Books: time travel, evil ivy and French cooking.

BOOK REVIEW TIME: What am I reading these days? These three are garnering market attention and, just maybe, should make it on your summer read list. But these books started and ended the same for me. I was hooked. Until I wasn’t.

The River of No Return: A Novel , by Bee Ridgway;  Wildwood Imperium: The Wildwood Chronicles, Book III , By Colin Meloy;  Provence, 1970: M.F.K. Fisher, Julia Child, James Beard, and the Reinvention of American Taste , by Luke Barr

The River of No Return: A Novel, by Bee Ridgway; Wildwood Imperium: The Wildwood Chronicles, Book III, By Colin Meloy; Provence, 1970: M.F.K. Fisher, Julia Child, James Beard, and the Reinvention of American Taste, by Luke Barr

A River of No Return: This book is the love child of time travel and magic, by a debut writer. I adore time travel and magic. (Genre faves: The Time Travelers Wife and Jonathan Strange and Mr. Norrell.) Also? The cover is stunning. Ridgway constructs a fantasy novel—but without swirling purple font and confetti of fantasy. Instead, it’s historically driven and deliberately written. Where time travel happens, but not always by choice. And a secret society governs those who, by skill or chance, find their lives, loves and work interrupted by the skip of centuries.

Half way through, I was swept away by this novel. Ready to declare it a new favorite. But then? It became too confident. Jittery towards the end, with overreaching prep for a sequel. And all I really wanted was a good, solid story. Oh poor me.

Wildwood book 3: The final installment of the young-adult trilogy (based in PDX and inspired by Forest Park) chronicles a band of runaway orphans, underground activists, bandits, mystics, a mechanical boy, an awakened evil spirit and a hook-handed bear. Phew. I’m totally a fan of young adult lit, the first two books and the nod to environmental themes. << Brilliant, the evil ivy. Also, I’ve long admired the illustrator (Carson Ellis).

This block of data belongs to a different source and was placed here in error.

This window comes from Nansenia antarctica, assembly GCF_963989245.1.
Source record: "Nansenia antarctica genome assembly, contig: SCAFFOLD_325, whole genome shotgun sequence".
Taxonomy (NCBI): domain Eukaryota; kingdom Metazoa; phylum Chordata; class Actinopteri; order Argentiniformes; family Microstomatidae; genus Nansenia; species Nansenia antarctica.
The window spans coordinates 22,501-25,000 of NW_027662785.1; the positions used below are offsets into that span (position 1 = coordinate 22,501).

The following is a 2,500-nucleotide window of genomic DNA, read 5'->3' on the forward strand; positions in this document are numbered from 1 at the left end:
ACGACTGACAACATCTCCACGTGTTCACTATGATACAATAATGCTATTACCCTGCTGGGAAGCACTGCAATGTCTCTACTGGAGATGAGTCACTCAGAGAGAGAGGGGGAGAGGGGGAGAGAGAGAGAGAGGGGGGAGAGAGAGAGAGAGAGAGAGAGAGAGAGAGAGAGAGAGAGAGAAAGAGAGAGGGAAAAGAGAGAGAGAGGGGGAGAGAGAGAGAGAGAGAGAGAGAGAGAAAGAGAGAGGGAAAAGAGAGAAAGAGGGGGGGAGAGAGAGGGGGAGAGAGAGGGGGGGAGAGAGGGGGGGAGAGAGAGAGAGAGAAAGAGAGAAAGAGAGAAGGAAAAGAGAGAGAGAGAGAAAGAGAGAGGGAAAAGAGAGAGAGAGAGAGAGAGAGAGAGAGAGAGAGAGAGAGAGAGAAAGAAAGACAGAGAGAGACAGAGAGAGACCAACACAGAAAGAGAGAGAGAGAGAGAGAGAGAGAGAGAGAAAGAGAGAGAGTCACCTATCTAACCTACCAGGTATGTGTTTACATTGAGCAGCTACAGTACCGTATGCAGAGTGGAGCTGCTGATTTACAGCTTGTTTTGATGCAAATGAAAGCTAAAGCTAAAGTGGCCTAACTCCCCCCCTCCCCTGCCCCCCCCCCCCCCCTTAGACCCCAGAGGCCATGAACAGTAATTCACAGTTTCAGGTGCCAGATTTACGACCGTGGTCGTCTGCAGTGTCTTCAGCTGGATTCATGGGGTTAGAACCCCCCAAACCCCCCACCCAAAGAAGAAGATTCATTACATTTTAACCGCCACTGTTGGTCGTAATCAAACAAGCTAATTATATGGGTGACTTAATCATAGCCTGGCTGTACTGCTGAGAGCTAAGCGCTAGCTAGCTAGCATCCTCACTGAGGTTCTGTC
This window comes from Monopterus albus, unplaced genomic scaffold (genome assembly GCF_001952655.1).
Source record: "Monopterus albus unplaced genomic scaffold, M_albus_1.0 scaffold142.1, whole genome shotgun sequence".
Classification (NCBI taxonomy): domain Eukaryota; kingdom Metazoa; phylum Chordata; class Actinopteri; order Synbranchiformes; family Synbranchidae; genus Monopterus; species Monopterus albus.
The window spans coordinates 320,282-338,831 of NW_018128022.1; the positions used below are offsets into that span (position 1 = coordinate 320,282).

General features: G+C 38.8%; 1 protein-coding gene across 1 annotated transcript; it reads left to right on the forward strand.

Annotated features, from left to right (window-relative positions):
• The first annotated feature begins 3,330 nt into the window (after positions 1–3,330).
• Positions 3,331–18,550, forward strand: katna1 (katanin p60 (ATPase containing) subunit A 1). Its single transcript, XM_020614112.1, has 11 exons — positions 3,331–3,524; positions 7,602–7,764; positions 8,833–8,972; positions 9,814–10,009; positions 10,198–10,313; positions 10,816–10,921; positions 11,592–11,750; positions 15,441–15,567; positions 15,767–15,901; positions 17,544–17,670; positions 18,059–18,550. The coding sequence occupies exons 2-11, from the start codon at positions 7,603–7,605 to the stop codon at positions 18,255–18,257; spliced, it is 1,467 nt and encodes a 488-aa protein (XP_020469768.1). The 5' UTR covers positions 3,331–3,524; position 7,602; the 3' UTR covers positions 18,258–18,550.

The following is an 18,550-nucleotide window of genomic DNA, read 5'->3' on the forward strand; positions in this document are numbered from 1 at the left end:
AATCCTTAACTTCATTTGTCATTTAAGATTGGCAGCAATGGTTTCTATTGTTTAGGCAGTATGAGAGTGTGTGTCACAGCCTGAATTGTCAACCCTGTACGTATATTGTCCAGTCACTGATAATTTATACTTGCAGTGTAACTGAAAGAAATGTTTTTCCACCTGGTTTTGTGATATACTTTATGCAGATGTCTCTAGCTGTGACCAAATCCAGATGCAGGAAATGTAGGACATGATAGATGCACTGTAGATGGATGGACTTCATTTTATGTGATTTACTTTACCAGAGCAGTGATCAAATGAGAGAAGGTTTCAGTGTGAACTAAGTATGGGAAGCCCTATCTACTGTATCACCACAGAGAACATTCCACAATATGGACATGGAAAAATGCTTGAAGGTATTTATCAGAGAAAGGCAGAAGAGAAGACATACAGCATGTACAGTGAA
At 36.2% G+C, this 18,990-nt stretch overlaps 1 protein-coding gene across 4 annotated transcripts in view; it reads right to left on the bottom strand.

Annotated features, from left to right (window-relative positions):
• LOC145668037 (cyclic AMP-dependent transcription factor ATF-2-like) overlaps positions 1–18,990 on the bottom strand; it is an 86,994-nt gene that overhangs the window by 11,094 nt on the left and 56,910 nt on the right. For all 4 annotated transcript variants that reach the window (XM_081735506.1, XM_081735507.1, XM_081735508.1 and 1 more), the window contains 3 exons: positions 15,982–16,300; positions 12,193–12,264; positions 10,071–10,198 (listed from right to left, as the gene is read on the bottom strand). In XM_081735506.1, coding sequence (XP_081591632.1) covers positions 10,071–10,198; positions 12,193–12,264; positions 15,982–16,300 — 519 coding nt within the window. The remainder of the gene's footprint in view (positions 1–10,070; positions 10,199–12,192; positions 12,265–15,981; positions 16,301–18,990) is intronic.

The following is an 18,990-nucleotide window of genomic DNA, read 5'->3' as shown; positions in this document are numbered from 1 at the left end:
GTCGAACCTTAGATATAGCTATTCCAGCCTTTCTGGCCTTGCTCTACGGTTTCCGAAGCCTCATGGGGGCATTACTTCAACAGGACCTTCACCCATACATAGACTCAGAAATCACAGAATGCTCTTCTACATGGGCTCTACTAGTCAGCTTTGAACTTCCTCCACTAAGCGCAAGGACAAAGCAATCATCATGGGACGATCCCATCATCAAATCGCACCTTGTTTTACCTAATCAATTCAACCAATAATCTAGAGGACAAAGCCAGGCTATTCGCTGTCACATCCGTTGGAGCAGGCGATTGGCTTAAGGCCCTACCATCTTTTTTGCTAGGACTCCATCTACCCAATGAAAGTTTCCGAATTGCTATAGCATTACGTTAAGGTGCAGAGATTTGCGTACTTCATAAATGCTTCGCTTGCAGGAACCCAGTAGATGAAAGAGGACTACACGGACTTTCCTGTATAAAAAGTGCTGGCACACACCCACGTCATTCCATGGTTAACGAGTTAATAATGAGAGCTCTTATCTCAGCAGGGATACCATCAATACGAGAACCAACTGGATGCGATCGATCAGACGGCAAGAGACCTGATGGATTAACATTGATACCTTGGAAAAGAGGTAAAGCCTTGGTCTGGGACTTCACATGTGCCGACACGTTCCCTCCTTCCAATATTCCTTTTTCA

But this story was overwhelmed with politics: immigration, religion, government, rebellion, industry. Don’t get me wrong, young adult literature can and should address tough issues. But when it means the emotion of the story, and the character and plot development is clumsy? It’s back to basics folks. More editing. More heart.     

Provence, 1970: FANTASTIC cover art. And (almost) food porn for any follower of French cuisine. Thanks to letters and a found notebook, Barr details a time when America’s food giants—Julia Child, James Beard, M.F.K. Fisher, Richard Olney and Simone Beck—find themselves in France, their place of inspiration, at the same time.

Me? I'm a good eater. And also avid daydreamer of French olive trees and Avignon markets. So I was positively thrilled, and hungry, reading Barr’s account. (Barr is a grandnephew to Fisher.) It was a campaign for fresh eating, with joy and friendship, when Americans were wowed by quick, canned, molded food and TV trays. The downside of the story? Too much pâté and foie gras. The writing is slow. And painfully overwritten. The upside? I’d throw the book down, ride my bike to the local store and suddenly my kitchen would look like this. Which is actually pretty great.